Quick AWS Console Login

There are two ways to interact with AWS. The first is the AWS Console which requires a username and password plus according to best practices Multi-Factor Authentication (MFA). MFA is great because usernames and passwords that are easy for humans to remember are often easy for machines to crack. The second is API based access either from the AWS CLI or applications using access key and secret access key, stored in the home directory in the .aws/credentials file. I often use the AWS Console as a simple verification that an application works as expected and I have enabled MFA in my accounts. Starting the AWS Console first involves bringing up a browser, going to the URL, typing in my username and password. I then dig out my phone, stare at it while FaceId scans me, open the Duo app, and select the account to display the code. I switch back to the computer and type the code into the browser. Phew! Wouldn’t it be nice if you could get a quick AWS console login using the access key and secret access key and bypassing MFA?

NOTE: MFA can also be used in two ways within AWS. First, the AWS Console can be protected by MFA. Second, IAM policies can require MFA. The approach shown below doesn’t bypass MFA if it is required by an IAM policy, it will only bypass MFA for AWS Console access.

Quick AWS Console Login

AWS provide a mechanism that allows Enterprises to build their own authentication mechanism which allows console logins. Leveraging this mechanism allows automatic login to the AWS console login without enforcing the MFA requirements.

I’ve been learning Golang (or just Go) and decided to write the program in Go. The first few lines setup the program with all the packages it needs (line 3), and declares some constants (on line 18):

Next, we declare a struct to store the results of parsing the JSON response from one of the AWS web services. See way down on line 122.

We then (on line 26) declare the main entry point for the program, declare some variables we’ll use later (line 28), declare our command line parameters (using the “flag” package) and then parse them (on line 35):

In order to build a session name, we read the the username of the current logged in user (on line 37), and generate an error if there are any problems:

Establishing Credentials

We then attempt to establish a session with AWS. First we look to see if the user has used “-p” or “–profile” to configure a specific profile to use. AWS to allow users to switch between multiple accounts and regions using different profiles. If not specified, we create a default session (line 44), otherwise the specified profile is used to create the session (line 46-48).

Next we use the Security Token Service (STS) to generate a Federation Token with a specific duration, the AWS IAM policy intersection, and the session name (on line 54). We set the session duration to 1 hour. Next set the session name to the name of the current user. We also set the policy intersection to the “anything goes” policy (line 20). This means that the created session will have all the same access as the access key and secret access key. Check for errors then assign the new access key, secret access key and session token to the variables declared above.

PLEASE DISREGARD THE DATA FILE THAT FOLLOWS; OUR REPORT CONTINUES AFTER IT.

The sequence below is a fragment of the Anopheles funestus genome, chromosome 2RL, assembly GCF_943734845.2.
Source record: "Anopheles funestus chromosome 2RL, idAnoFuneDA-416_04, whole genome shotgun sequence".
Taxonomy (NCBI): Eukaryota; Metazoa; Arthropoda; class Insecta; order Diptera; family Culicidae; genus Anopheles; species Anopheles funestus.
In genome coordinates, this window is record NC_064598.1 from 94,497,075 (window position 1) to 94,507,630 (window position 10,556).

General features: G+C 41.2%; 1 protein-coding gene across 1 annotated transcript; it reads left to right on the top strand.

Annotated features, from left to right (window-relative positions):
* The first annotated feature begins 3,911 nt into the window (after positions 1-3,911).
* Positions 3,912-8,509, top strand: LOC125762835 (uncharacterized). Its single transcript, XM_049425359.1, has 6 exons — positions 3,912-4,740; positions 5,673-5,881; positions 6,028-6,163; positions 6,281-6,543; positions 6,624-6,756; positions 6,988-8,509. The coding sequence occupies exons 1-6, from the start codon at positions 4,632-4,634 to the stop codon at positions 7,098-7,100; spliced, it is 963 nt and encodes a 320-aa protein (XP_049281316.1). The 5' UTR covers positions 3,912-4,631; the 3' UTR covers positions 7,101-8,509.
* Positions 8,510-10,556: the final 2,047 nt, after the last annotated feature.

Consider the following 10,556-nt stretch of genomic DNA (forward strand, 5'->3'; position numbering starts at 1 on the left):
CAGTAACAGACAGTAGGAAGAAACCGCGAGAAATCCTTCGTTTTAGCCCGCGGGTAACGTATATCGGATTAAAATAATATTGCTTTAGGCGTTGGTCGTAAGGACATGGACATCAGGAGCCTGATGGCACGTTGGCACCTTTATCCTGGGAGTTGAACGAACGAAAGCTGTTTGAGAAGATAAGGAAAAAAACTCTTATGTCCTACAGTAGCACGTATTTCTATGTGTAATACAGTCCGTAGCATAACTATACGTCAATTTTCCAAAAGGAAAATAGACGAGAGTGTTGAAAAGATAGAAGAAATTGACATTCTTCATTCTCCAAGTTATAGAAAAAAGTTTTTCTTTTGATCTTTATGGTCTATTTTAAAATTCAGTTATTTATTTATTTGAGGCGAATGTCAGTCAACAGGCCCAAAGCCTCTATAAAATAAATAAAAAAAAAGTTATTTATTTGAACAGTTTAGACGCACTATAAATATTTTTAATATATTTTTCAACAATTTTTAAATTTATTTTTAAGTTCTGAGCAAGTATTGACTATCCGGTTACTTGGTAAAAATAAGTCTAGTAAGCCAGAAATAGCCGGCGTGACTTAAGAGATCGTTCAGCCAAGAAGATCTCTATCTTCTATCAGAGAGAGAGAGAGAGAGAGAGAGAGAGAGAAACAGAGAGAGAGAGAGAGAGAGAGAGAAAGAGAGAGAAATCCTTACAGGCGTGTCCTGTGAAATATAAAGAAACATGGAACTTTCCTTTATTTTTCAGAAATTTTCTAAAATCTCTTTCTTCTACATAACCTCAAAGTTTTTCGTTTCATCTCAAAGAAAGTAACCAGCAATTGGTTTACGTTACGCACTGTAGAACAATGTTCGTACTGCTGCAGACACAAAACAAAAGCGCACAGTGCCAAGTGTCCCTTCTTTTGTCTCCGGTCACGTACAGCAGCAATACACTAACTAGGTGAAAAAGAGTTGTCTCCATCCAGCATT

What if there was an error? This can be caused when an AssumeRole style of profile is used. We check for this on line 61 and under these circumstances, the following sequence of operations occurs.

First, we fetch the caller identity. Due to the use of AssumeRole, the ARN representing the caller’s identity is “assumed-role” and contains a random session Id. The code at line 77 checks for “assumed-role” and if it finds it, it replaces it with just “role” (line 78) and then removes the trailing backslash (“/”) and random session Id.

Next, we do an assumeRole on that modified role ARN (line 88). What is actually happening here is that we’re assuming the same role. The account Id of the role remains constant and then name of the role remains constant. When we assumeRole on effectively the same role though, we can retrieve the access key, secret access key and session token required for the next phase.

These are then stored in the variables declared earlier (lines 93 – 95).

Building the URLs

So now (on line 99) we have the necessary credentials. GetFederationToken worked when using a traditional profile with access key and secret access keys. Re-assumeRole worked when an assumeRole profile with a source profile and a role to assume. The code is common from this point onwards.

We next build a URL to generate (get) a sign-in token, and issue an HTTP GET request:

We check for an error (line 113) and panic if one occurred. In Go that usually means the program exits, although there are ways to recover.

Assuming the request for a sign-in token succeeded, we then read the response into a byte array (called contents). Then we attempt to parse it with a JSON parser into the “s” variable (line 123). Another check for an error. Finally (line 128) a URL is printed that allows for quick AWS Console login which bypasses MFA requirements for the console.

On the Mac, you can run the Go program from Terminal. Hold Command while double-clicking on the URL to open it in the default browser.


Downloads for Mac, Windows, Linux.


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